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Challenge: URI patterns for identifiers

Short description: 

The Open Standards Board approved a recommendation to adopt HTTP v1.1 and URL as open standards in relation to the persistent resolvable identifiers challenge. This will be to use resolvable URIs to identify things and codes within data published by government. While in principle these identifiers can take a wide variety of forms, there is an advantage to both the producers and users of the data if these URIs can follow a standard predictable structure.  

The challenge now is to recommend a set of patterns for URIs that balances predictability with the flexibility needed to serve a wide range of needs.

User need: 

There are two main sets of users that we need to consider.  One is data owners who want to publish data using resolvable URIs as identifiers.  The other group is consumers of the data. 

Data owners: in most cases, the published form of data will be created by some automated process, where a predictable pattern for URIs is required to allow it to be automated and to ensure that the automation process is repeatable.  Furthermore, if there are clear guidelines on URI design, it saves time for data owners as they do not then have to reinvent URI design patterns for themselves.

Data users: while the detailed meaning of an identifier can only be determined by looking up the information about it, it is useful if URIs are 'guessable', both in the sense that you can get a rough idea of what it refers to just by looking at it, and in the sense that you can easily write some software to generate the series of URIs for some group of related resources. Some level of predictability reduces costs and reduces the lead in time (burden) with looking to use each new dataset.

Expected benefits: 

- reduced effort and reduced uncertainty for data owners who are publishing their data using URIs
- making the data easier to understand and access for data users, so increasing the use and hence increasing the benefits of the open data process

Functional needs: 

- the design of URI patterns must be clearly understandable for both new users and experts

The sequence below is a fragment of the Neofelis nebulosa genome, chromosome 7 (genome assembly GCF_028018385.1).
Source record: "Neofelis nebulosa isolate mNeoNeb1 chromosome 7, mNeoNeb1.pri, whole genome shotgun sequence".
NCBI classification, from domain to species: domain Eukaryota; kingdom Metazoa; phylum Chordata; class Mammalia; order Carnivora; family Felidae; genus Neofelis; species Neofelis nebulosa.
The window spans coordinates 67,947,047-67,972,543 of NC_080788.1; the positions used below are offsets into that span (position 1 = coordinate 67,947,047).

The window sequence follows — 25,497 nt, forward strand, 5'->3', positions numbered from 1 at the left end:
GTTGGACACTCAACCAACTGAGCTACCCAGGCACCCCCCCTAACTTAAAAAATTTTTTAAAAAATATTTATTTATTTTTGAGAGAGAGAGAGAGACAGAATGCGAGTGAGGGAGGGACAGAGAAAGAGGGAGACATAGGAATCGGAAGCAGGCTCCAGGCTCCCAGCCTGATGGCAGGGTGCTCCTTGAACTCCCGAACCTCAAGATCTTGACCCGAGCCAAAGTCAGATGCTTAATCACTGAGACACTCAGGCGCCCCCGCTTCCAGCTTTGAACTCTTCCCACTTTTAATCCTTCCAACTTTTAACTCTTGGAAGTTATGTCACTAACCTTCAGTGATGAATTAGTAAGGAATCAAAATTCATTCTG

- it needs to be flexible enough to meet the needs of different public sector organisations, some of which will have many different sets of data
- it should as far as possible be compatible with existing significant government linked data publishing efforts, so that current best practices do not become 'wrong'
- it should balance clarity of structure with flexibility and length of URIs
- it should cover the majority of cases but leave room for extensibility to deal with unusual cases

Status: 

Archived

Previous advice on this topic (Designing URI Sets for the UK Public Sector https://www.gov.uk/government/publications/designing-uri-sets-for-the-uk-public-sector) has proved useful but overly constraining. Work sponsored by the UKGovLD working group has built on the prior advice and suggests a more flexible set of patterns which includes the notion of collections. The UKGovLD paper should be an input to this challenge.

[*] Disclosure: I am a member of this working group, though not directly engaged in this specific activity.

[Incorporated in a proposal]

If this standard is really needed, is should not be not overly prescriptive or used as an excuse for delaying compliance with the persistent resolvable identifiers standard which, now it is completed, needs to be implemented within reasonable timescales.

The CTO Council Designing URI Sets for the UK Public Sector document offers good guidance.  It includes reference to Cool URIs for the Semantic Web, which should be followed.

Most importantly, the URI pattern should not attempt to embody meaning.  Meaning is provided by the properties of a URI.

[Incorporated in a proposal]

This is not an approach. Only comments (in the next box). There doesn't seem to be a way to make comments otherwise.

[Incorporated in a proposal]

The Open Standards Board approved a recommendation in relation to the persistent resolvable identifiers challenge. This will be to use resolvable URIs to identify things and codes within data published by government.  

The proposal recommends an approach to structuring URIs through a set of patterns that balance predictability with the flexibility needed to serve a wide range of needs.  The proposal aims to create an approach that provides resolvability into data without reliance on any particular technology while allowing for the data publisher to automate the expression of their data through URIs.

 

[Incorporated in a standards profile]

The Open Standards Board approved a recommendation in relation to the persistent resolvable identifiers challenge. This will be to use resolvable URIs to identify things and codes within data published by government.  

The draft Standards Profile recommends an approach to structuring URIs through a set of patterns that balance predictability with the flexibility needed to serve a wide range of needs.  The draft Profile aims to create an approach that provides resolvability into data without reliance on any particular technology while allowing for the data publisher to automate the expression of their data through URIs.